Friday, October 9, 2020

Google v. Oracle at Supreme Court

Timothy B. Lee:

The Supreme Court’s eight justices on Wednesday seemed skeptical of Google’s argument that application programming interfaces (APIs) are not protected by copyright law. The high court was hearing oral arguments in Google’s decade-long legal battle with Oracle. Oracle argues that Google infringed its copyright in the Java programming language when it re-implemented Java APIs for use by Android app developers.

John Gruber:

My gut feeling is that Google is in the right here — APIs should not be copyrightable — but that they utterly failed to make the argument in a clear way.

See also: Miguel de Icaza, Florian Mueller (3, 4).

Charles Duan:

Readers of this site no doubt know that Oracle’s arguments in its lawsuit against Google, set to be argued in the Supreme Court on Wednesday, could spell disaster for the computer industry, by turning the act of reimplementing an API into copyright infringement. Back in January, I revealed in an Ars Technica piece that it could even spell disaster for Oracle itself, because Oracle’s cloud storage service reimplements Amazon’s S3 API. Oracle did not dispute my findings but shrugged them off, claiming Amazon had granted permission. I was skeptical, but at the time did not have hard evidence to prove a negative that Oracle had no license.

I’ve now found the evidence for why Oracle should be worried. And more importantly, it shows why every tech company and startup should be worried about the Google v. Oracle case.


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This is unfortunate, but not surprising. When IBM released its PC in the 1980s, its BIOS, the basic operating system that shipped on the ROM, was reverse engineered and cloned, but the cloners had two completely independent teams, one to reverse engineer and produce a specification and another to implement that specification. The goal was to obviate the copyright protection since no one could copyright an idea.

Google seems to have just copied the code.

In the long lasting fight over the UNIX API, there had been an obvious borrowing of ideas, but, as eventually decided by the courts, no copyright violation. I gather one sticking point was over a file describing ASCII characters which came down to arguing that there was really no way to express the idea without apparent similarity.

It is possible Google did have an argument to make. Perhaps they did go through some isolating process, but they sure didn't make that case in court.

Old Unix Geek

This is so insane it boggles the mind. Taken to its logical conclusion, everyone would need a license merely to compile a program to x86. After all, Intel and AMD invented that API. It's analogous to asking Oracle to pay each time it uses the English language. Furthermore, it's not as if Oracle invented the concept of many of the functions under discussion such as "max" -- they existed in mathematics previously.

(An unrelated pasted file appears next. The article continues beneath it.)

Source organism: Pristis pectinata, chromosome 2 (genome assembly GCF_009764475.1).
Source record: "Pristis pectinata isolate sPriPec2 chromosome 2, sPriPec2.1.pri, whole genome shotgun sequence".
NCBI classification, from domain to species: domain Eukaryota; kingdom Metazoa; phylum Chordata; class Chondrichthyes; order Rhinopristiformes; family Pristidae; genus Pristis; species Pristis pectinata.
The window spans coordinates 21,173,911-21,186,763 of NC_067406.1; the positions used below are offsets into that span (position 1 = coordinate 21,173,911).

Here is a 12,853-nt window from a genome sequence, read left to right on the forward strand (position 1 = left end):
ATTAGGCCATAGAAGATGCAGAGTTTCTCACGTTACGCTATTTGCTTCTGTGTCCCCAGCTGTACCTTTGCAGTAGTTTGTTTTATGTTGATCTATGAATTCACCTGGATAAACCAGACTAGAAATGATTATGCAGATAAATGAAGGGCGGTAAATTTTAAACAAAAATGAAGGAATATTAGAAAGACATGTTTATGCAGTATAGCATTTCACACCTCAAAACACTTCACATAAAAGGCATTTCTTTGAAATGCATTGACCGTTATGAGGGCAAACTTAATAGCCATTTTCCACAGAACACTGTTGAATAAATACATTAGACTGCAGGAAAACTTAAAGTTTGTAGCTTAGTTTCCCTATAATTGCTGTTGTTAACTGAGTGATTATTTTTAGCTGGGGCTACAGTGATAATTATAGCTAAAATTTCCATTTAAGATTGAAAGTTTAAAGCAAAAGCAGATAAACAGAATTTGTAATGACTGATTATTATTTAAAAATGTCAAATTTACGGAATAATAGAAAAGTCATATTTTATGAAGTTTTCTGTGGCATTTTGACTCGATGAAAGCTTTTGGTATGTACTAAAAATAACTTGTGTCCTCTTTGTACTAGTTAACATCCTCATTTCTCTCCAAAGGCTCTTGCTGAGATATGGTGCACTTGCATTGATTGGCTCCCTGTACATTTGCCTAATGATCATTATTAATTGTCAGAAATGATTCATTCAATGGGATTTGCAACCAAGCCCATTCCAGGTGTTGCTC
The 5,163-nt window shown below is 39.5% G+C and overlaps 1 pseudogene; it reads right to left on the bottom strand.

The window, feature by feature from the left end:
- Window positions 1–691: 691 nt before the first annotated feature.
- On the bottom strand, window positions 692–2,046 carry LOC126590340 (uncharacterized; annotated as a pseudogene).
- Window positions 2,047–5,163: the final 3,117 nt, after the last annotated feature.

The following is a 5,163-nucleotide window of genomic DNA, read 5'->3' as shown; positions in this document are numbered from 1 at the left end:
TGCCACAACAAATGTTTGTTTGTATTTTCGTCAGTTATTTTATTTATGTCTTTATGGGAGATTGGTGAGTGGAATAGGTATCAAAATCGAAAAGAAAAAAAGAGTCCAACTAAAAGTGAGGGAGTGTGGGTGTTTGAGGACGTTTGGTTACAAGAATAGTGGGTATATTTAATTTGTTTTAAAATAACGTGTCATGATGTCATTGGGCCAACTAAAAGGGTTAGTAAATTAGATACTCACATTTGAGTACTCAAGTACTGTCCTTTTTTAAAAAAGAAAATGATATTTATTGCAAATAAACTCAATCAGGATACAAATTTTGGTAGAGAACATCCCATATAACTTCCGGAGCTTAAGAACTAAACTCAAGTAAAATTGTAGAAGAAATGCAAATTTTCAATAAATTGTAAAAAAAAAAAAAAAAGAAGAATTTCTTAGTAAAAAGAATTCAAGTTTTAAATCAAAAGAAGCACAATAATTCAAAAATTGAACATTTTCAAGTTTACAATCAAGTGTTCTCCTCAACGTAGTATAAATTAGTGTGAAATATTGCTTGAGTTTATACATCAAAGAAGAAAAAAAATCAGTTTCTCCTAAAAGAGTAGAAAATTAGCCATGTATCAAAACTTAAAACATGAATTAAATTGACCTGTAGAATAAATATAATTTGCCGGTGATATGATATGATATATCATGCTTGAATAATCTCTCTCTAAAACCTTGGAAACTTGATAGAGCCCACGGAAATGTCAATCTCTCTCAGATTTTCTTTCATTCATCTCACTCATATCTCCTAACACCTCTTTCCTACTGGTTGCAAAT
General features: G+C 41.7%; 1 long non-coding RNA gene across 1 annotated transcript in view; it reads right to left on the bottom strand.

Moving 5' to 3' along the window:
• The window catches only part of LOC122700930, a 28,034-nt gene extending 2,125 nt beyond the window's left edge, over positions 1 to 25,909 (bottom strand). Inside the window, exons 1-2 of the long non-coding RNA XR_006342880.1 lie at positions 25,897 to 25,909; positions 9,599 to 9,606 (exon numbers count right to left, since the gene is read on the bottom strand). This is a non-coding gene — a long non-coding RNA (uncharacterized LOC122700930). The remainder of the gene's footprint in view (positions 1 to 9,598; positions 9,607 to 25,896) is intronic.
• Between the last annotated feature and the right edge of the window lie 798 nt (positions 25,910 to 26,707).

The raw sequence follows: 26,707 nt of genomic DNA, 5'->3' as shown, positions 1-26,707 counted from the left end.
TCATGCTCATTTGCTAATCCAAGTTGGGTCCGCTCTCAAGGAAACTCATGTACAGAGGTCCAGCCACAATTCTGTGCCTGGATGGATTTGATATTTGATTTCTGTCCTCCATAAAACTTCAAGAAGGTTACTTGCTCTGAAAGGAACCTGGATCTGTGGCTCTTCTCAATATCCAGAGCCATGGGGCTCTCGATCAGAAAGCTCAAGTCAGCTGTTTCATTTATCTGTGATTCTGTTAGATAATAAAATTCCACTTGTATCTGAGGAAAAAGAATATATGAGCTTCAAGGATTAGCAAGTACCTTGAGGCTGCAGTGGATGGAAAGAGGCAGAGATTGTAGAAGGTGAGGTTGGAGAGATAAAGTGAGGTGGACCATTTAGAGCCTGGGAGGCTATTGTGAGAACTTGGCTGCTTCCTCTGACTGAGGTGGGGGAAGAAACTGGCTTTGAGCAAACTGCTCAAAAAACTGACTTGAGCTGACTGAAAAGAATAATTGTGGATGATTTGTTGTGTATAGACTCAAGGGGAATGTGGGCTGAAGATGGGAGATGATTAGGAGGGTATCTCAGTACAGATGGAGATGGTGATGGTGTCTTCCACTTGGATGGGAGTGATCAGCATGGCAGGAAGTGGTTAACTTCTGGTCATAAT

It's really sad to see what Oracle has done to the corpse of Sun Microsystems. This is another example of rent-seeking by a corporation that can no longer grow the pie for everyone, therefore just seeks to grow its slice at everyone else's expense. We're seeing more and more of that, these days, unfortunately.

> Taken to its logical conclusion, everyone would need a license merely to compile a program to x86. After all, Intel and AMD invented that API.

No, you are conflating reimplementing and API and consuming it. You must buy a license to design processors that implements the x86 instruction set (just like you must have one to implements the ARM instruction set).

You don't need anything to write software that run on ARM or Intel processors.


No I don't think I am.

You're thinking of patents. Patents claim ownership over a particular way in which to implement functionality. Copyright claims ownership over the expression of an idea.

Cyrix didn't use Intel's patents, and did a clean room implementation: they implemented an x86 chip without using any of Intel's patents, only its "APIs" (the instruction formats and the data formats used for paging for instance). Intel doesn't license its instruction set to third parties. Compaq did a clean room implementation of IBM's BIOS in the same way. Those have been legal because APIs were not copyrighted.

The same arguments hold for all programs using those APIs. If you allow the non-copyrighted lingua-franca between libraries/CPUs and software to be copyrighted, every single header file you include into your program, every single use of an x86 instruction will be a use of copyrighted information: you are using the expression of an idea. There's no reason to encode the "return" instruction by the byte 0xC3: that's expression not functionality. This is how insane a mess this ruling could become.

This lawsuit, if Oracle wins, will be so damaging to the whole world (not just the computer industry) that it boggles the mind. Is there anything we (the tech community as a whole) can do to rein in, and punish, Oracle for this evil?

In the old, old days, Sun Microsystems was a client of mine. The people I knew there seemed nice, but when Oracle took over it turned into crap. The insider joke was that "Oracle" was really an acronym, standing for One Real Asshole Called Larry Ellison. Seems nothing much has changed, sadly.

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